The fight against the HIV/ADS epidemic in Mozambique has in recent years cost an average of US$350 million a year. Giving these figures on 3 June, the Deputy Executive Secretary of the National AIDS Council (CNCS), Diogo Milagre, said that more than half of this sum is spent on Anti-Retroviral (ARV) drug treatment.

Speaking at the end of a session of the CNCS Steering Council, chaired by Prime Minister Carlos Agostinho do Rosario, Milagre said the most recent statistics suggested that 11.5 per cent of the population aged between 15 and 49 is HIV positive, with the prevalence rate among women at 13.1 per cent and 9.2 per cent among men. Among urban dwellers the prevalence is 15.9 per cent and in rural areas 9.2 per cent.

These figures should be treated with caution as they are drawn from the 2009 National AIDS Survey. No comprehensive survey has been undertaken since 2009. Milagre said the country is now working on the fourth version of the national strategic plan against the epidemic. He stated that male circumcision contributes greatly to preventing infections, and so the CNCS is interested in encouraging this practice. Other measures include testing.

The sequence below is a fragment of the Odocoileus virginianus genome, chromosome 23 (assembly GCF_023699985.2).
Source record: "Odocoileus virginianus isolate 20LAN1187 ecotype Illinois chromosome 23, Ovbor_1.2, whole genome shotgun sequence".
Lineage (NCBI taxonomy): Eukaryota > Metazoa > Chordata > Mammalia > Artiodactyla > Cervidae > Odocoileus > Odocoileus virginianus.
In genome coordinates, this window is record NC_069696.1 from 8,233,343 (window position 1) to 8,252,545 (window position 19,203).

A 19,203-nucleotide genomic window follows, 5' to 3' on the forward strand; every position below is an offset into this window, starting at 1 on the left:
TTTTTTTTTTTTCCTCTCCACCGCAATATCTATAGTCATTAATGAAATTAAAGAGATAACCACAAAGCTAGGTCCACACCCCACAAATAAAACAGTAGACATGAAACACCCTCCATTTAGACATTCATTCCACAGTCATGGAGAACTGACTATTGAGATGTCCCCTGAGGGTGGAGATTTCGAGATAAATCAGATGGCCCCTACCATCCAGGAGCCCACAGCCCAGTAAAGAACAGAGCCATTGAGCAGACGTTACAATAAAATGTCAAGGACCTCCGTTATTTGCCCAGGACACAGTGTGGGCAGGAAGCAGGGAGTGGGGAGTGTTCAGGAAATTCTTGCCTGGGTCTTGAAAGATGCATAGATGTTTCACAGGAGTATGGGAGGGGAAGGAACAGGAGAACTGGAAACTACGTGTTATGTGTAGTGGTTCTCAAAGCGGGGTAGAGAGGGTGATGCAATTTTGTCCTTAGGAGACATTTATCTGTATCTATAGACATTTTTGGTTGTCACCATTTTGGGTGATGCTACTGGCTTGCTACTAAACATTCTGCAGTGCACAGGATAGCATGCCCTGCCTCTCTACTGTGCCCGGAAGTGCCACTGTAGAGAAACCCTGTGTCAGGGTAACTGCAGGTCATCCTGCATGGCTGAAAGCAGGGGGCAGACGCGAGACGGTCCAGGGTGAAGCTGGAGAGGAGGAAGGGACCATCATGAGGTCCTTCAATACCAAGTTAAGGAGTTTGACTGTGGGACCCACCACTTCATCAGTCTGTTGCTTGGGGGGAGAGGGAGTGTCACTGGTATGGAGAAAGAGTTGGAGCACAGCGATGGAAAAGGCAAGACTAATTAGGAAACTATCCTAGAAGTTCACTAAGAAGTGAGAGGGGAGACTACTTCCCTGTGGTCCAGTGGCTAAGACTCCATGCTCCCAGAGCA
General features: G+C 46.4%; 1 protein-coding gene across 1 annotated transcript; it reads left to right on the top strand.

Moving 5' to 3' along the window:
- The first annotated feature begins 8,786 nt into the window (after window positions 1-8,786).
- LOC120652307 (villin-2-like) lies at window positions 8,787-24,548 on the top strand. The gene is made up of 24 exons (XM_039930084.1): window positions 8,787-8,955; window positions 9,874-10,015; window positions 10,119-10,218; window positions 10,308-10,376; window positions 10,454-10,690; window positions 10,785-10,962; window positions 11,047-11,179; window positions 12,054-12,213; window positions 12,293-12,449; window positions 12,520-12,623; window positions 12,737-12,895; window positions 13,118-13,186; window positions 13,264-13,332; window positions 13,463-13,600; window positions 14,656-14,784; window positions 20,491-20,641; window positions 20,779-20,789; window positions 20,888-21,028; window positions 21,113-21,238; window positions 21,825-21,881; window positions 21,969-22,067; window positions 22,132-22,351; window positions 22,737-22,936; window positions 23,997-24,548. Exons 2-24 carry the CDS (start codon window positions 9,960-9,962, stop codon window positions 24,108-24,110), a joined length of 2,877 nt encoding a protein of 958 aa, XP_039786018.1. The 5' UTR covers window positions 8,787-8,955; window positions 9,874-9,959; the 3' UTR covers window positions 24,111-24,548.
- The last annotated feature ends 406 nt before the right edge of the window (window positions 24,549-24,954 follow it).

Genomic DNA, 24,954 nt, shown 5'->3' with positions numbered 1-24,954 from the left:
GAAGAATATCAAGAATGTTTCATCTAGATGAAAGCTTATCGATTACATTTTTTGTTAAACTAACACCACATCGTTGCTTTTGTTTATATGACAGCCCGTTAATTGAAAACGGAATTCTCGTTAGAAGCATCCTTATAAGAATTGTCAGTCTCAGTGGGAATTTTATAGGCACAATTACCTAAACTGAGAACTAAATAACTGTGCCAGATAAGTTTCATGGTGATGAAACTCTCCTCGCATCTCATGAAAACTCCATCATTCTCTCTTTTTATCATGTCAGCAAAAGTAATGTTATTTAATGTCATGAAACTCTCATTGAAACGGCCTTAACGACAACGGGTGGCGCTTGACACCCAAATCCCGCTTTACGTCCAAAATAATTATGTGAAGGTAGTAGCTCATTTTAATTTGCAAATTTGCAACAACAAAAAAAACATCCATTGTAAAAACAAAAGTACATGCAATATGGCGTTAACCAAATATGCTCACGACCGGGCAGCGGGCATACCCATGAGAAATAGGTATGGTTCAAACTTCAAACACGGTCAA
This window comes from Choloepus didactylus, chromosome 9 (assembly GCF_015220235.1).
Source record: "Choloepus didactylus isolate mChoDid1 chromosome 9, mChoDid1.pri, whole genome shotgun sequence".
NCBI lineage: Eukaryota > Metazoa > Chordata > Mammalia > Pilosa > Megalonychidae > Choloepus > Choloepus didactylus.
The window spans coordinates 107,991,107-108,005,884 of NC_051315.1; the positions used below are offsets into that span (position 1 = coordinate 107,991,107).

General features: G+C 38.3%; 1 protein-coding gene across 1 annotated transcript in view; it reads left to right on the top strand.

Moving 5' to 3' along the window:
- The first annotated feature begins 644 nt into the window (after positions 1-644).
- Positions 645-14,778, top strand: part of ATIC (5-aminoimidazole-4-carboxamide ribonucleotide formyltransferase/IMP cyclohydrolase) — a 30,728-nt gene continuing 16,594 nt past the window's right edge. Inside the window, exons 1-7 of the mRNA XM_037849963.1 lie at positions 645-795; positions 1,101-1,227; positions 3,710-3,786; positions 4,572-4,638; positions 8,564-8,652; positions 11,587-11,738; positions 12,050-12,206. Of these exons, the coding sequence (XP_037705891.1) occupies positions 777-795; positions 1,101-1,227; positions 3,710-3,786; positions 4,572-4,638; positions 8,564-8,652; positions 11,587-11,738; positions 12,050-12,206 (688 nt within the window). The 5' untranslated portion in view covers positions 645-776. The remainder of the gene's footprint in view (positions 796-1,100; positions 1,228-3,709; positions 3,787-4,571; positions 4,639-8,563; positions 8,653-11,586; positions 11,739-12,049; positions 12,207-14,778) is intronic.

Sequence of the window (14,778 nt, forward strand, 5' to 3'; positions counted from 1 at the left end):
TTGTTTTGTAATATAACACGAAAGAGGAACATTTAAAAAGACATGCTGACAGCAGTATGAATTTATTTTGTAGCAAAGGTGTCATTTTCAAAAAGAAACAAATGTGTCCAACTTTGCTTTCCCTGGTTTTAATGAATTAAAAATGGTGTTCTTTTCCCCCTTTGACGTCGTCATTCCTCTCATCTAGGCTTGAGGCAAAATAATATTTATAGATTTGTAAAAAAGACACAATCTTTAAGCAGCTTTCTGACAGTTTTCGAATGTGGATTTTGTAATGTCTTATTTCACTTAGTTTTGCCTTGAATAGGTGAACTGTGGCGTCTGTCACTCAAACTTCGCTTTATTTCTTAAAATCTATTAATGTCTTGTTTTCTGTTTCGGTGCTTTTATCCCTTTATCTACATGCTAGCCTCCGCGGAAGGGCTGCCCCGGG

The health authorities also stress the prevention of vertical transmission of the virus from a pregnant woman to her unborn child. Ante-natal consultations now including testing pregnant women for HIV – those who test positive can immediately be started on ARV treatment. The agenda for the Steering Council included a discussion on funding the response to the epidemic.

However, the meeting took no decision on finance because, according to Health Minister Nazira Abdula, the deputy chair of the CNCS, there was no concrete proposal. “We still have to discuss what are the means and possibilities of funding, since the package of measures is enormous”, she said.

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